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16 hours to transcode 14.8Gb (of 62Gb) from m2ts > flv. Cost for min wage intern: $512.00. Normal?

Jun 23, 2013 5:22 PM

Just finished transcoding some m2ts files to flv and it took about an hour per gig. I have a total of 62Gb to transcode. Based on an 8 hour day thats over 7 days work. Paying an intern CA minimum wage with no overtime is about $512.00 for supervising the transcoding process (Media Encoder crashes when so many files are queued up).

 

I'm happy that the converted clips are about a third the size of the original but it is taking a long time.

 

A clip that is 1:28 minutes in length is taking 4:38 minutes to transcode.

 

Is this about normal?

 
Replies
  • Currently Being Moderated
    Jun 23, 2013 5:54 PM   in reply to MD Optofonik

    1-what is your hardware?

     

    2-what effects are you using?

     

    3-are you changing the screen size?

     
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  • Currently Being Moderated
    Jun 23, 2013 7:16 PM   in reply to MD Optofonik

    Unfortunately, that is just about normal for your system.

     

    Remember the thread which discussed the GT 640 and another thread that discussed the GT 630? Well, it appears that you completely ignored my recommendations against either GPU, and went with the GT 630. That GPU is slow as molasses on a system with even the very fastest of CPUs, especially when equipped with lousy, slow DDR3 VRAM. And as I stated in the GT 630 thread, the retail version of that GPU is not a Kepler series GPU at all - but a rehashed old Fermi-derived GPU (in this case, the GT 630 is a renamed GT 440). In fact, given the drawbacks of having a small, cramped case with little airflow capability I would have recommended the GT 640 over the GT 630 that you got despite the performance deficiencies of both GPUs.

     

    In other words, you have totally wasted your money on that GT 630.

     

    Also, if you're recompressing video without resizing, then your CPU and RAM combo is simply too weak to handle this task. CS6 works best on a quad-core or better Intel CPU with hyperthreading and more than 16GB of RAM. Unfortunately, you have an AMD CPU which lacks full support for the SSE 4.x instruction set that Adobe makes heavy use of.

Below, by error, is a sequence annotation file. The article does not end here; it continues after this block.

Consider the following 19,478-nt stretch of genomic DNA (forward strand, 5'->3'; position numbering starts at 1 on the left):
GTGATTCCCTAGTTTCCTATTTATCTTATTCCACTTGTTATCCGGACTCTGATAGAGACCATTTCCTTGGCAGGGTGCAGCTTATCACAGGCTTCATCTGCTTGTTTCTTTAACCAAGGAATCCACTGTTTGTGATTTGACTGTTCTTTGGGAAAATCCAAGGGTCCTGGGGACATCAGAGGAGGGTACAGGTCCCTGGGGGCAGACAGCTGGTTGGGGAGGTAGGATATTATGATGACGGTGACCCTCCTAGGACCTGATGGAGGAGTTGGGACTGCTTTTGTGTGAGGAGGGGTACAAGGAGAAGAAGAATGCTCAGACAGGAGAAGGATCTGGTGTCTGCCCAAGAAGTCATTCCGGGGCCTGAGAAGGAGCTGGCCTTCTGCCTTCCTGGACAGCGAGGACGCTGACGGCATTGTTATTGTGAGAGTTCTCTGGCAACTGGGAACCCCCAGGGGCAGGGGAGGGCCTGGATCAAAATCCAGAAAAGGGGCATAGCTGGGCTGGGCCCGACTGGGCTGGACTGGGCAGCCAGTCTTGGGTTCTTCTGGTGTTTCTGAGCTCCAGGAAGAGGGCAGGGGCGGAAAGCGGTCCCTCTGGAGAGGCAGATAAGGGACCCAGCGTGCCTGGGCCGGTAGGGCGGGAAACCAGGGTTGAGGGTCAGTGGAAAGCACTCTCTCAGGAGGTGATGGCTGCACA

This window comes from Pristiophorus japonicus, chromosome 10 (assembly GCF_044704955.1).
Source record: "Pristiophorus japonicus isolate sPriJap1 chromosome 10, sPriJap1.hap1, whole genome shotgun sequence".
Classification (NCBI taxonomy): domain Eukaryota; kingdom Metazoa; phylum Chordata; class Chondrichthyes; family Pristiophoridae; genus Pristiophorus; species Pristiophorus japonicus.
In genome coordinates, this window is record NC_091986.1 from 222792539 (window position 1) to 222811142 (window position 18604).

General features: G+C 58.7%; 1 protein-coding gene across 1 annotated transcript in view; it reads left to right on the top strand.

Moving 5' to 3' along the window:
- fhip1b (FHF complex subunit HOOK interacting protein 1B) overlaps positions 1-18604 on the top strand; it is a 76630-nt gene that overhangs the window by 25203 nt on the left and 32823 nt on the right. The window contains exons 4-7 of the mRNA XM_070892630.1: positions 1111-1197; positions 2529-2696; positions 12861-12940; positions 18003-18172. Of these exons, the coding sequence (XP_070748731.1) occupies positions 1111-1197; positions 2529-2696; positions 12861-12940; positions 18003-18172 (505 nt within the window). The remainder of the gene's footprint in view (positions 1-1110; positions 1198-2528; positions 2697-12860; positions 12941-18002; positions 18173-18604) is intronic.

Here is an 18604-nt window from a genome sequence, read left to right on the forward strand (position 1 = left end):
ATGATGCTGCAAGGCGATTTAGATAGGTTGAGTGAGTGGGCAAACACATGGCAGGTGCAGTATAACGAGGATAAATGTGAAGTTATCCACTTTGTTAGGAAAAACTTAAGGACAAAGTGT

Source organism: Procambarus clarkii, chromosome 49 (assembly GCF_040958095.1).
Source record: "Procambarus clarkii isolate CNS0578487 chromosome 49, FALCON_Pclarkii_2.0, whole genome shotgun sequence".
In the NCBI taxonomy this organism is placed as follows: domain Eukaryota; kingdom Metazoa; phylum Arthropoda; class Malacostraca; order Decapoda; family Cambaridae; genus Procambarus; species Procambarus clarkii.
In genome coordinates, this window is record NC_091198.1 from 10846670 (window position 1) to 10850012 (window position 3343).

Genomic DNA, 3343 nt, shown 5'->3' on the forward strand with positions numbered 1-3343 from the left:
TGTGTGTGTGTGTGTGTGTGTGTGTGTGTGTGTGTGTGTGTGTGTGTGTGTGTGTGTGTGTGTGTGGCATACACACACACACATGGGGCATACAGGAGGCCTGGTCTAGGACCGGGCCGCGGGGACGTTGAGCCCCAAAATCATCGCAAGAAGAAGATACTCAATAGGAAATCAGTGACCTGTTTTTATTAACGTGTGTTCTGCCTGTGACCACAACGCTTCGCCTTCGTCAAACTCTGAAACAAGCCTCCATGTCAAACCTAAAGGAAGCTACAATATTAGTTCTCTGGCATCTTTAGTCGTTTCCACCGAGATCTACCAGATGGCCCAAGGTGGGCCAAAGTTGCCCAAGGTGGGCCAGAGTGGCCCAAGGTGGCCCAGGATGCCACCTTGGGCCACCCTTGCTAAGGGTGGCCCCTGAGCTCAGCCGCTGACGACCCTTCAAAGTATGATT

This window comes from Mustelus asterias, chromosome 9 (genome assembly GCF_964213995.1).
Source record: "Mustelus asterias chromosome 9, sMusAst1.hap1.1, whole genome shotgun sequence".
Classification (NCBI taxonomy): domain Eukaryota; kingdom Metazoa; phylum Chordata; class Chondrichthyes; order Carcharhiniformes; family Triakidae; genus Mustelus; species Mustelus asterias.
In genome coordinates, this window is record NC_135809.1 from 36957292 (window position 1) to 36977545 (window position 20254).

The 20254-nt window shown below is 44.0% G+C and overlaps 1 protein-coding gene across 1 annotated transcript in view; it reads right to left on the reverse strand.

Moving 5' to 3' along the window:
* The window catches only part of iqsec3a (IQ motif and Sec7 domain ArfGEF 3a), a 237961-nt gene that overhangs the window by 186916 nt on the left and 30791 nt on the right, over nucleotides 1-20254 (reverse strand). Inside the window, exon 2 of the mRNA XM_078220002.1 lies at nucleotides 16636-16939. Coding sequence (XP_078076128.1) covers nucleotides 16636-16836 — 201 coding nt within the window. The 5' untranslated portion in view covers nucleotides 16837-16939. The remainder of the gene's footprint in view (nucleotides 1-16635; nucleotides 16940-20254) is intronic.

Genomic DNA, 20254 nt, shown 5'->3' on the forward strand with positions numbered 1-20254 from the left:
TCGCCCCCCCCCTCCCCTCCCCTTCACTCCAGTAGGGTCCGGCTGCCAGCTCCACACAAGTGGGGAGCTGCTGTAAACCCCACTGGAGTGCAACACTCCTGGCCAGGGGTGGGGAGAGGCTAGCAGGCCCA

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  • Currently Being Moderated
    Jun 23, 2013 9:40 PM   in reply to MD Optofonik

    MD Optofonik wrote:

    As far as Fermi vs Kepler I'm not sure which Kepler cards are in Adobe's list of recommended cards. Can you point them out to me for future reference? Thanks in advance.

     

    Here's the link to the supported GPU's in Premiere Pro CC.

     

    http://www.adobe.com/products/premiere/tech-specs.html

     

     

    Peter Garaway

    Adobe

    Premiere Pro

     
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  • Currently Being Moderated
    Jun 23, 2013 10:12 PM   in reply to petergaraway

    I have no idea why Adobe has not tested the GTX-670 when it is quite popular, but I can assure that it works just fine. Even though it is not on the list.

     
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  • Currently Being Moderated
    Jun 26, 2013 6:35 PM   in reply to MD Optofonik

    MD Optofonik wrote:

     

    ... (Media Encoder crashes when so many files are queued up).

    - Don't load up so many clips.

    - Have other things for your "intern" to do instead of just staring at the progress bar.

    - Transcode on your own time... overnight (minus the intern)

    - Upgrade your Workstation.

    - Figure out a different Workflow.

     

    * Would you rather pay an "intern" minimum wage or an editor their rate to babysit AME 8hrs a day, 7days a week? (I would charge you $1,960)

     

    What's your reason for an MTS to FLV  Transcode?

     
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  • Currently Being Moderated
    Jul 10, 2013 2:05 PM   in reply to MD Optofonik

    MD Optofonik wrote:

     

    It does look like there is no need to use proxies in Premiere...

    You were gonna use FLV's as your intermediate/proxies?

    - Read that book... NOW!!!

     
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